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December 25 2008


Three Ways To Use Delicious

Delicious is a social bookmarking site that allows you to store your Internet bookmarks on the web.  However, it is much more.  Let me share a few ways to use this great tool.

First, Delicious allows you to keep all of your bookmarks in one place.  I have three computers that I use regularly.  If I simply bookmarked information on the computer I was using at the time, I would never know where my bookmarks are (this happened often).  Now I bookmark everything through Delicious, and all of my bookmarks are always available.

Second, Delicious uses tags to make information easy to find.  Previously, I would have to spend a day every month organizing my bookmarks into folders, and then I would still not be able to find what I wanted.  Delicious uses tags (keywords) to help you find what you want in a hurry.  Just click one of the tags, and every bookmark that has that keyword is display.  Much faster and no time is wasted trying to organize (this is very helpful for right brained personalities).

Last, Delicious has a networking function.  I just found out about this yesterday.  I joined Twitter, and the people I am following always share great links, but what about the links they found last month or last year?  By networking to their Delicious bookmarks, I can look through their tags and find anything that I want very quickly.  It is a fantastic way to share great links without hours of Internet searches.
America's future will be determined by the home and the school. The child becomes largely what he is taught; hence we must watch what we teach, and how we live.
— Jane Addams

December 24 2008


Three Great Ways To Use Digg.com

I often forget to look at my digg.com page, but every time I remember it, I am always thrilled with what I find.  How can you use Digg.com?

First, I use it to find articles that interest me.  I don't really have time to sit and read a newspaper daily, so I let Digg bring me exactly the types of stories that I like.  This keep me informed about what is happening in technology and world politics.  I can scroll through the days news in a couple of minutes and use Simply Box to tag any articles that look really interesting.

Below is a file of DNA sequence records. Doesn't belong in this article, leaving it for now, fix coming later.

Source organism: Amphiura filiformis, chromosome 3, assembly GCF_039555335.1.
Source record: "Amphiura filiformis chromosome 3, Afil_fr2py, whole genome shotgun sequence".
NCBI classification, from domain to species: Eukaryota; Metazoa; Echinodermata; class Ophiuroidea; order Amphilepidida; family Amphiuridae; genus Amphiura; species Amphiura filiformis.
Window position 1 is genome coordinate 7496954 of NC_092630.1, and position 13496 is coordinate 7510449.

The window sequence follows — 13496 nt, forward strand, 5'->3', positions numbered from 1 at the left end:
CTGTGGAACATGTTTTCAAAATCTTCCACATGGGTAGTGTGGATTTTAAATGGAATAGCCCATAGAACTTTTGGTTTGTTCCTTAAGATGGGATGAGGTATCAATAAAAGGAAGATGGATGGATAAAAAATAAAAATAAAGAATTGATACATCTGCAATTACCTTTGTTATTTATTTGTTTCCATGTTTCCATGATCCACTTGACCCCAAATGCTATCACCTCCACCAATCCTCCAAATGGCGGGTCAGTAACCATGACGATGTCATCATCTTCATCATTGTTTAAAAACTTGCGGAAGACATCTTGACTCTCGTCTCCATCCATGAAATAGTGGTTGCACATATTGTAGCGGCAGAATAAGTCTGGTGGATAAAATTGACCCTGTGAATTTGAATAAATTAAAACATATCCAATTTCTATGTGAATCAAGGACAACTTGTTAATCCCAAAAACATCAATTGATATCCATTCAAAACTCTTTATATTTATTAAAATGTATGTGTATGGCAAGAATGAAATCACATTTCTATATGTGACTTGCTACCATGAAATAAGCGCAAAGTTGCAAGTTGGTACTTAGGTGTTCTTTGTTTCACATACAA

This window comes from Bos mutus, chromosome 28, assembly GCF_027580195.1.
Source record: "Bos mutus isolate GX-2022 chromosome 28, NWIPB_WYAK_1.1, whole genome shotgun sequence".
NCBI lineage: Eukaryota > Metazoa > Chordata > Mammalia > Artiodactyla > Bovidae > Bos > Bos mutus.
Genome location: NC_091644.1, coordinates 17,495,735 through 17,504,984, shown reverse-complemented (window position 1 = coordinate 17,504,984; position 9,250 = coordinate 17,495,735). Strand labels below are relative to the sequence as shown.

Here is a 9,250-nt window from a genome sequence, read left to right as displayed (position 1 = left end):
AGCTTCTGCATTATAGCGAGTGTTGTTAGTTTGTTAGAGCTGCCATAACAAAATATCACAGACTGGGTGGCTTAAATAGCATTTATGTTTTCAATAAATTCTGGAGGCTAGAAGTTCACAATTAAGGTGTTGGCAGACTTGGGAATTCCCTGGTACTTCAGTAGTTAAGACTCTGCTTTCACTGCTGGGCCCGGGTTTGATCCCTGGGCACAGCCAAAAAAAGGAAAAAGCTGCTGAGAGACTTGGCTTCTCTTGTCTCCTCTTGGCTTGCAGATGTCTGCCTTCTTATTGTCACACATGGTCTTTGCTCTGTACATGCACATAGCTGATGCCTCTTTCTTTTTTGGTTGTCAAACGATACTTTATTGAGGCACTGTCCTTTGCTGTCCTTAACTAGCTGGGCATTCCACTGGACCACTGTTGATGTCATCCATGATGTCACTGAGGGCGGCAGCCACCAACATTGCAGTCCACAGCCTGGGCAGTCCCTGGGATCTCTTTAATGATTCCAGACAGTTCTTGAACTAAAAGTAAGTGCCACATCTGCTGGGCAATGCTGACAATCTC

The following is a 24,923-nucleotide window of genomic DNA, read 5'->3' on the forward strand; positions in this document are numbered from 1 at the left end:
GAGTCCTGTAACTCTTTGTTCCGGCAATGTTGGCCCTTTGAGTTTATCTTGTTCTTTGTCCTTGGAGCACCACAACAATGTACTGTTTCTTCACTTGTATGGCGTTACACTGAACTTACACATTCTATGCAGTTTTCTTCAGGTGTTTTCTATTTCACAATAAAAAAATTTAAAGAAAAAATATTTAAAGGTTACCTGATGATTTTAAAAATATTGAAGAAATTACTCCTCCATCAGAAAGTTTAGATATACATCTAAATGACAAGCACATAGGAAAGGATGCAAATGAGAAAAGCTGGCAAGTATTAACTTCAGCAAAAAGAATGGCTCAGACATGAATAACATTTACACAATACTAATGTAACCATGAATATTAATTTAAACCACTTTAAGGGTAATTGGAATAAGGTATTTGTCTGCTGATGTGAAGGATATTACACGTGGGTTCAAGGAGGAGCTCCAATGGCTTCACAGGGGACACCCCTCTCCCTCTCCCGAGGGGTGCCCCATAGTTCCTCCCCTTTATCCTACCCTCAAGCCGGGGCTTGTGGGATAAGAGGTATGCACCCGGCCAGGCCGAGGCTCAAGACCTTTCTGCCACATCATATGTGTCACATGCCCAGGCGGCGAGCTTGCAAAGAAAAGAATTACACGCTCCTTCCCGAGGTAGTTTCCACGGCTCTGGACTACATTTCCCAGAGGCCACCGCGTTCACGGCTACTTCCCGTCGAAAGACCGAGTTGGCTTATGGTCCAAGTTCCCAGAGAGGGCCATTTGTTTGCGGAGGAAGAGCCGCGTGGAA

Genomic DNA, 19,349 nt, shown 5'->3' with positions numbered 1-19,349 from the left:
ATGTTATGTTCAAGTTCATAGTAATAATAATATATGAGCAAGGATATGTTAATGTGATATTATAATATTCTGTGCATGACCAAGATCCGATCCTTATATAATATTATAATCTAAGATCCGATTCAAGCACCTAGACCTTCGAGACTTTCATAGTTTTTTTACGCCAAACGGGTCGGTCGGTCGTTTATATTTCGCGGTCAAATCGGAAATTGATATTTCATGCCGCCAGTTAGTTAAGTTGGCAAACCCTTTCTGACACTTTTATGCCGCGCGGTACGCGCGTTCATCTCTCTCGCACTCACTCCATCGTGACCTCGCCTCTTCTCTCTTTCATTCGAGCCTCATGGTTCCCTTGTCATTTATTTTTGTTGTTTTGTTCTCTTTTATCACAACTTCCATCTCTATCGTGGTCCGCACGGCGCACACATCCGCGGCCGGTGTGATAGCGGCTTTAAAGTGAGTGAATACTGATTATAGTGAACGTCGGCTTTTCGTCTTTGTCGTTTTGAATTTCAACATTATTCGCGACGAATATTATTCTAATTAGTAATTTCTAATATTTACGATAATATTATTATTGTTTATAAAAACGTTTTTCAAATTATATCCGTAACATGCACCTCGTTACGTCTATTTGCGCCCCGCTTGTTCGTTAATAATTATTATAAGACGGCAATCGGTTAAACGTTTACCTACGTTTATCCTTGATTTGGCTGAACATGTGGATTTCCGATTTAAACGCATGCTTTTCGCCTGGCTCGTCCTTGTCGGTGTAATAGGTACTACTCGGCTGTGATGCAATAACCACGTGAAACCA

Second, having students use Digg.com and send you their search results via Twitter or Facebook is a great idea.  History classes are notorious for having students find current event stories.  Couldn't we turn that project into a Web2.0 experiment in which students use Digg and send you the best of what they find.  Easier for you to track and grade.

Third, this is a great way to share information on Twitter.  I just joined Twitter, and I often feel like I don't contribute enough to my followers.  By using Digg, I can find interesting articles and quickly post the link online.  I am contributing to Twitter, and feel more connected to my followers. 

How To Not Be Overwhelmed By New Technology

Last week, I joined Twitter, and it is the greatest personal learning tool I have ever found.  However, I now have 130+ people I am following, and it seems like I can never keep up with all of the links and amazing articles people are sharing.  How can I not keep up?  I might miss something amazing.

Yet, I have reminded myself that before last week, I did not have this tool, and life continued.  Every time I go on Twitter, I usually find one or two valuable nuggets of information.  I am learning to be happy with what I find, and to find a way to really incorporate one or two ideas each week into my teaching.  The blog has really helped in that respect.  I am trying to add content daily that makes me reflect on how to really utilize these links and ideas.  Having them is not enough.  Utilizing them, learning from them as you and your students play and learn, and then sharing them with other teachers truly makes them valuable.  Finding, playing and sharing these are the three key words I am taking into the new year.  Less Starbucks coffee wouldn't hurt my nerves either.
There are more things in heaven and earth, Horatio,Than are dreamt of in your philosophy.
— William Shakespeare

December 23 2008


Three Ways To Use Slideshare.net

I love slideshare.net!  It has saved my life when I need a presentation on a topic and needed something fast (like in the morning before classes began).  Here are three ways to use Slideshare in your teaching.

First, you can find a pre-made PowerPoint on the subject you are teaching.  I would not recommend using it as you find it on Slideshare.  There are often misspellings, factual errors, and irrelevant information.  With a little proofreading and elimination of irrelevant information, you can find a ready made PowerPoint that can be presented in class.  Why do you need to reinvent the wheel when it is already created?